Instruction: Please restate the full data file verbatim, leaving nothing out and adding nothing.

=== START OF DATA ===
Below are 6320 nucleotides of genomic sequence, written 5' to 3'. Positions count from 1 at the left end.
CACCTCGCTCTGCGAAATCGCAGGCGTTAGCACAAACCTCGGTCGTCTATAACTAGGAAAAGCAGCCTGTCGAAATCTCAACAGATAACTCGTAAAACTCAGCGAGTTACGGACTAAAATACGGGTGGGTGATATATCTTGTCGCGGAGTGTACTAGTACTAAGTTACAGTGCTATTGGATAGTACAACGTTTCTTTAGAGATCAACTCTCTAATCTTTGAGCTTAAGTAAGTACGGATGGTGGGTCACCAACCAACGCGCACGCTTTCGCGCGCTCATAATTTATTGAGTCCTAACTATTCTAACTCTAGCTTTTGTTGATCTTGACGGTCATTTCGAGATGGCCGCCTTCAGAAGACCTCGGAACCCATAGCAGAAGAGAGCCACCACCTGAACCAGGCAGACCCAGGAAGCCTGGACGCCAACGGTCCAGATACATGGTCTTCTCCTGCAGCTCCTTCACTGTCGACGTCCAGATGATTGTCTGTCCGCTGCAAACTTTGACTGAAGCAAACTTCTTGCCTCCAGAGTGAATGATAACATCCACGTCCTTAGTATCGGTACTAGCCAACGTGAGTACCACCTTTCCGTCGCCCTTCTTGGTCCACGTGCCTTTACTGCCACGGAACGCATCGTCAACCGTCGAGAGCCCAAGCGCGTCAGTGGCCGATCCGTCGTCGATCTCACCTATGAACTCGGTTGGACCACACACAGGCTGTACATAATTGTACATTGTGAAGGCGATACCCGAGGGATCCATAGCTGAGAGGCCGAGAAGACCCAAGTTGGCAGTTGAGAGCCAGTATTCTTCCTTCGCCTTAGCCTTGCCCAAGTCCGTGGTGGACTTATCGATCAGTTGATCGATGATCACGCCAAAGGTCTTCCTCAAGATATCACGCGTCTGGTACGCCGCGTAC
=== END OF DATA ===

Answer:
Below are 6320 nucleotides of genomic sequence, written 5' to 3'. Positions count from 1 at the left end.
CACCTCGCTCTGCGAAATCGCAGGCGTTAGCACAAACCTCGGTCGTCTATAACTAGGAAAAGCAGCCTGTCGAAATCTCAACAGATAACTCGTAAAACTCAGCGAGTTACGGACTAAAATACGGGTGGGTGATATATCTTGTCGCGGAGTGTACTAGTACTAAGTTACAGTGCTATTGGATAGTACAACGTTTCTTTAGAGATCAACTCTCTAATCTTTGAGCTTAAGTAAGTACGGATGGTGGGTCACCAACCAACGCGCACGCTTTCGCGCGCTCATAATTTATTGAGTCCTAACTATTCTAACTCTAGCTTTTGTTGATCTTGACGGTCATTTCGAGATGGCCGCCTTCAGAAGACCTCGGAACCCATAGCAGAAGAGAGCCACCACCTGAACCAGGCAGACCCAGGAAGCCTGGACGCCAACGGTCCAGATACATGGTCTTCTCCTGCAGCTCCTTCACTGTCGACGTCCAGATGATTGTCTGTCCGCTGCAAACTTTGACTGAAGCAAACTTCTTGCCTCCAGAGTGAATGATAACATCCACGTCCTTAGTATCGGTACTAGCCAACGTGAGTACCACCTTTCCGTCGCCCTTCTTGGTCCACGTGCCTTTACTGCCACGGAACGCATCGTCAACCGTCGAGAGCCCAAGCGCGTCAGTGGCCGATCCGTCGTCGATCTCACCTATGAACTCGGTTGGACCACACACAGGCTGTACATAATTGTACATTGTGAAGGCGATACCCGAGGGATCCATAGCTGAGAGGCCGAGAAGACCCAAGTTGGCAGTTGAGAGCCAGTATTCTTCCTTCGCCTTAGCCTTGCCCAAGTCCGTGGTGGACTTATCGATCAGTTGATCGATGATCACGCCAAAGGTCTTCCTCAAGATATCACGCGTCTGGTACGCCGCGTAC